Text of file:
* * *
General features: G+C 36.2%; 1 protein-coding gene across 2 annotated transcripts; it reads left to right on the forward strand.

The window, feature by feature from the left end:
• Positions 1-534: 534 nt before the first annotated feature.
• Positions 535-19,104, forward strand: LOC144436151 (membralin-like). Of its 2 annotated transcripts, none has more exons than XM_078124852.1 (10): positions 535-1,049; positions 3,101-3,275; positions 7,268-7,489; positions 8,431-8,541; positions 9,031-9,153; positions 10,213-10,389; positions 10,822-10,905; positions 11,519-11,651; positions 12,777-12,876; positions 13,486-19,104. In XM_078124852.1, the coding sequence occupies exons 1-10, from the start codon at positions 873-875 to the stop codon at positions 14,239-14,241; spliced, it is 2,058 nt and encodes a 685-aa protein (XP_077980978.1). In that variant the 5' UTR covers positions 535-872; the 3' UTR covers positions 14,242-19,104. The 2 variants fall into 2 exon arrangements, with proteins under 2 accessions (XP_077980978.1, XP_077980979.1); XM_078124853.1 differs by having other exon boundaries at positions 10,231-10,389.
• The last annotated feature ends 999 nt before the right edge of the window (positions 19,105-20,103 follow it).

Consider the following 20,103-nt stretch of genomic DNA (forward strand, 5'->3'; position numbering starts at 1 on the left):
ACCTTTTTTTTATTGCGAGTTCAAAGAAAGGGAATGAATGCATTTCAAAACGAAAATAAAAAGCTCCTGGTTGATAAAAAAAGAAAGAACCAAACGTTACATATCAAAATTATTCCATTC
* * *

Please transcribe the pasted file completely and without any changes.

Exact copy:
General features: G+C 36.2%; 1 protein-coding gene across 2 annotated transcripts; it reads left to right on the forward strand.

The window, feature by feature from the left end:
• Positions 1-534: 534 nt before the first annotated feature.
• Positions 535-19,104, forward strand: LOC144436151 (membralin-like). Of its 2 annotated transcripts, none has more exons than XM_078124852.1 (10): positions 535-1,049; positions 3,101-3,275; positions 7,268-7,489; positions 8,431-8,541; positions 9,031-9,153; positions 10,213-10,389; positions 10,822-10,905; positions 11,519-11,651; positions 12,777-12,876; positions 13,486-19,104. In XM_078124852.1, the coding sequence occupies exons 1-10, from the start codon at positions 873-875 to the stop codon at positions 14,239-14,241; spliced, it is 2,058 nt and encodes a 685-aa protein (XP_077980978.1). In that variant the 5' UTR covers positions 535-872; the 3' UTR covers positions 14,242-19,104. The 2 variants fall into 2 exon arrangements, with proteins under 2 accessions (XP_077980978.1, XP_077980979.1); XM_078124853.1 differs by having other exon boundaries at positions 10,231-10,389.
• The last annotated feature ends 999 nt before the right edge of the window (positions 19,105-20,103 follow it).

Consider the following 20,103-nt stretch of genomic DNA (forward strand, 5'->3'; position numbering starts at 1 on the left):
ACCTTTTTTTTATTGCGAGTTCAAAGAAAGGGAATGAATGCATTTCAAAACGAAAATAAAAAGCTCCTGGTTGATAAAAAAAGAAAGAACCAAACGTTACATATCAAAATTATTCCATTC